When Billy Paul Baker, Dinosaur Valley State Park’s longtime superintendent, died last year, he left behind some big boots to fill. Baker had walked in the footsteps of giants - the tracks of dinosaurs left behind in the Paluxy River’s limestone bed.

Now Shannon Blalock, the park’s newest superintendent, is following those footsteps, too - and following the lead of her mentor and friend.

“Billy Paul was so determined to make sure that his staff was prepared for anything,” Blalock said in a recent interview at her office. “He was the king of delegation.”

When Baker learned that he had cancer, he prepared his staff for the transition so that it would not be difficult. Still, his presence is greatly missed, Blalock said.

Now a new generation is succeeding Baker. Blalock, 28, is the mother of a two-year old daughter, Carly. She also is expecting another baby. A native of China Spring, Blalock graduated from Tarleton State University and hired on at the park, working her way up to become assistant park superintendent before Baker’s death.

“I had the privilege of working for four years for Billy Paul, who was the best manager and teacher that a person could hope to work for,” Blalock said.

She and her husband, Andy, who were high school sweethearts, live in one of the park residences. Blalock likes that her children will get to walk in the footsteps of dinosaurs, too.

Carly “roars like a T-Rex sometimes,” Blalock said. “It’s such an opportunity for your children and your family to grow up in this setting.”

This year has been memorable for several reasons. For one thing, the historic drought has dried up portions of the Paluxy, exposing tracks that in normal years are under water.

“It’s unbelievable the tracks that we’re seeing,” Blalock said.

Now is the perfect time to visit the park, especially with the cooler weather.

It's also a memorable year because of state budget cuts. They haven’t hit Dinosaur Valley State Park as hard as they have some other state parks, but money is tight and the park's resources are stretched thin. Thirteen staff members take care of the 1,600-acre park. The park’s exhibit boards are outdated, Blalock said. For example, they don't even note that the state dinosaur is now the Paluxysaurus jonesi.

But soon, there will be an "app" for that.

An Austin company, BarZ Adventures, is working with the park to develop a smart phone application that will allow people to visit the park - and Glen Rose - from just about anywhere.

"It has so much potential to do so much for Glen Rose," Blalock said. "This community is so supportive of the park. So we wondered what we could do for local businesses to get more people to them and vice versa. It's not just an app for the park, it's an app for Glen Rose.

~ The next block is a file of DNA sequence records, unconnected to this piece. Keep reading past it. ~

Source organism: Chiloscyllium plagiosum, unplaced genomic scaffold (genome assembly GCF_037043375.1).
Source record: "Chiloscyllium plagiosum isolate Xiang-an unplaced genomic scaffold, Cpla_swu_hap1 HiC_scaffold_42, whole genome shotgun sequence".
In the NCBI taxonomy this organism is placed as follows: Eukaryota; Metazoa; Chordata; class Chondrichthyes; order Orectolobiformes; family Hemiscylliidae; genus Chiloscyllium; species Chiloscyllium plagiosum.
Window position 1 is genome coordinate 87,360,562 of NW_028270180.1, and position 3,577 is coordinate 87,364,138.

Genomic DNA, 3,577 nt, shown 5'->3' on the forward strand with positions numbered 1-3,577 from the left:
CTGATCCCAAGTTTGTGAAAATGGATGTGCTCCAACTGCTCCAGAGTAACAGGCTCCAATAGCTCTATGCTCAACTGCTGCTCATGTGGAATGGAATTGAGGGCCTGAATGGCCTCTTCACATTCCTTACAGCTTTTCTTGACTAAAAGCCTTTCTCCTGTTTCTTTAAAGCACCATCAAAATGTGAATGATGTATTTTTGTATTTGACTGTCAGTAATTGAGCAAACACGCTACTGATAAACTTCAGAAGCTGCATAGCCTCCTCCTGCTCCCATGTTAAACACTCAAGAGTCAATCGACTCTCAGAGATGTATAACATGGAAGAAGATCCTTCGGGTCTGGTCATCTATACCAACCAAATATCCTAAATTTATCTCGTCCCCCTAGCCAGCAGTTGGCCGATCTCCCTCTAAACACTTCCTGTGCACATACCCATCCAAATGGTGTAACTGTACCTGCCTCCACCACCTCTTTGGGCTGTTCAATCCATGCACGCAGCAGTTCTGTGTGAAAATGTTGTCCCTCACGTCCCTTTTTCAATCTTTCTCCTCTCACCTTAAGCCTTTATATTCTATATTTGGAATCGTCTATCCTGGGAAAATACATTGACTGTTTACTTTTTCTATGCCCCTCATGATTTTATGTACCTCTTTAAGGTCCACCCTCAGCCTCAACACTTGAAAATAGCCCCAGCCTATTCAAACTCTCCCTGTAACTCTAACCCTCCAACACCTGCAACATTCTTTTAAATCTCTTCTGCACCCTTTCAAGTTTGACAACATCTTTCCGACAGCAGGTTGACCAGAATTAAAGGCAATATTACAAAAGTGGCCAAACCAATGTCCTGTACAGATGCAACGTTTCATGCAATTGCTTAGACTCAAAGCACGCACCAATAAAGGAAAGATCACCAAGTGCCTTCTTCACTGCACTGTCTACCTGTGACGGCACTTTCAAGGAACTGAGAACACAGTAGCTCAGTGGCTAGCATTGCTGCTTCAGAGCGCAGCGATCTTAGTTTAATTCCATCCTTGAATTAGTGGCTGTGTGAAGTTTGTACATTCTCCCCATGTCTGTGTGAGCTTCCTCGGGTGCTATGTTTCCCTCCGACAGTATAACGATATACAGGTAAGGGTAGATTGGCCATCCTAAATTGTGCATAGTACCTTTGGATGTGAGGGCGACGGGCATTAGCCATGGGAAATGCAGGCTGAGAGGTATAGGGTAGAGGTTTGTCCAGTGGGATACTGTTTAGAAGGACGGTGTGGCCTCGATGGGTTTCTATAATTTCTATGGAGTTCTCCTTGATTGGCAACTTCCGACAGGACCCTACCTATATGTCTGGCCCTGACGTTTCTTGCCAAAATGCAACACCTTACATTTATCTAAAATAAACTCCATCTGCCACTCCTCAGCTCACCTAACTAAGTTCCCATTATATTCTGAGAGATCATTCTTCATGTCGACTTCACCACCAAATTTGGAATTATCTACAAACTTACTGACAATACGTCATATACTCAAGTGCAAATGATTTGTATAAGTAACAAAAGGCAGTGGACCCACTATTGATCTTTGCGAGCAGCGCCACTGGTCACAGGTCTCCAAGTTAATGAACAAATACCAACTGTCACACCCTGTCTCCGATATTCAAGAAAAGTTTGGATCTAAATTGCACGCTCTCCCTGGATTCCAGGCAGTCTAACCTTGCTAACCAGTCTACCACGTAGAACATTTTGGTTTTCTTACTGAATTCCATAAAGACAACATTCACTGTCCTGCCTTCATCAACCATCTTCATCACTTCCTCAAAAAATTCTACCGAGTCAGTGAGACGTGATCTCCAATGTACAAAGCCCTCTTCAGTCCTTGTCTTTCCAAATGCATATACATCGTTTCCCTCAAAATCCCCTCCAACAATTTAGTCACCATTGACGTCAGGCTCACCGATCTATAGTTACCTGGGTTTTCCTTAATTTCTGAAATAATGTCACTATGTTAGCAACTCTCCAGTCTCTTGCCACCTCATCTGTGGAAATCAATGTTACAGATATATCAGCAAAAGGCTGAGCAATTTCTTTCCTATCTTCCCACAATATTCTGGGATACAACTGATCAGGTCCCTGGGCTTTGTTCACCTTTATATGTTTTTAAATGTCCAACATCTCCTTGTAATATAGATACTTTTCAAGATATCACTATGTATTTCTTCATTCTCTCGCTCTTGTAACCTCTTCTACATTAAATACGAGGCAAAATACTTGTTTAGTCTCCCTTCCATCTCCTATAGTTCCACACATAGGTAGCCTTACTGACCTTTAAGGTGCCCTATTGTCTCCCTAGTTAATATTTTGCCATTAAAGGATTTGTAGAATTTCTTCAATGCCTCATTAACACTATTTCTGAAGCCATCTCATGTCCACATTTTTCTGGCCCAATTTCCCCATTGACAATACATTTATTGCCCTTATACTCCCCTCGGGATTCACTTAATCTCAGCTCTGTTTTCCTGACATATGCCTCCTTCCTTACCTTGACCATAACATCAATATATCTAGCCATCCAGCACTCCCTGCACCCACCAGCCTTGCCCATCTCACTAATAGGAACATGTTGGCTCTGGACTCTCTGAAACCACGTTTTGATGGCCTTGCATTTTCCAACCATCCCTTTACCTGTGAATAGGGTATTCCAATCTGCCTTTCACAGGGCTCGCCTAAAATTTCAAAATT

"The benefits to us and educational resources provided to us are huge," Blalock added. "We've never had the staff to give every person a tour. Now every person who has an iPhone or Android will be able to use the app and be able to tour."

Dinosaur Valley ranks fifth in the state park system in the total number of school-age visitors. The park's long-term plan it to create specific tours that target elementary and junior high curricula. With the new app, students will able to take a field trip to Dinosaur Valley on their iPads.

The new app will launch on Oct. 1. It also will be available in Spanish.

"It's going to allow us to reach a much more diverse group of people and tell the story of the park," Blalock said.

Looking to the future, Blalock said the biggest priorities are to add a camping loop that would increase the park's number of campsites from the current 46 to 100 to 200 sites, add a day-use facility and bring exhibits up-to-date with current science.

"Right now we can't handle any more visitors than we have," Blalock said. "We don't have the facilities.We have to make decisions during busy holiday weekends. Last Easter we had to shut down for 30 minutes" because the park had reached its maximum visitor load.

Last year about 153,000 people visited the park. But the park infrastructure - parking, campsites, restrooms, roads - was designed to accommodate 75,000 visitors.

"We're at a crossroads," Blalock said. "We've either got to answer the call of the public and be able to accommodate those folks or accept it as what it is. That (the latter choice) is not the direction I want to go."

There's a foundation for that - the LDL Educational Resources Foundation, which donated the building that currently houses the park store and is a major park benefactor. The park also has a Friends of Dinosaur Valley group.

"That is going to be huge in getting some of these things done," Blalock said.

One of the things that Blalock wants to see done is to update the park's exhibits and exhibit boards, which date to the 1980s. Blalock's wish-list for the park includes interactive exhibits that would make use of the senses and things that kids could experience.

The app provides a "quick fix" for those issues.

"We'll be albe to replace information as it changes," Blalock said. "Science is ever-changing. It's fluid."

The app content also will be available on the Internet. All anyone needs to do is download the app and can take their family or class right there on a tour of Dinosaur Valley.

"There's much untapped potential out here and so many things that would increase the value of Dinosaur Valley State Park," Blalock said.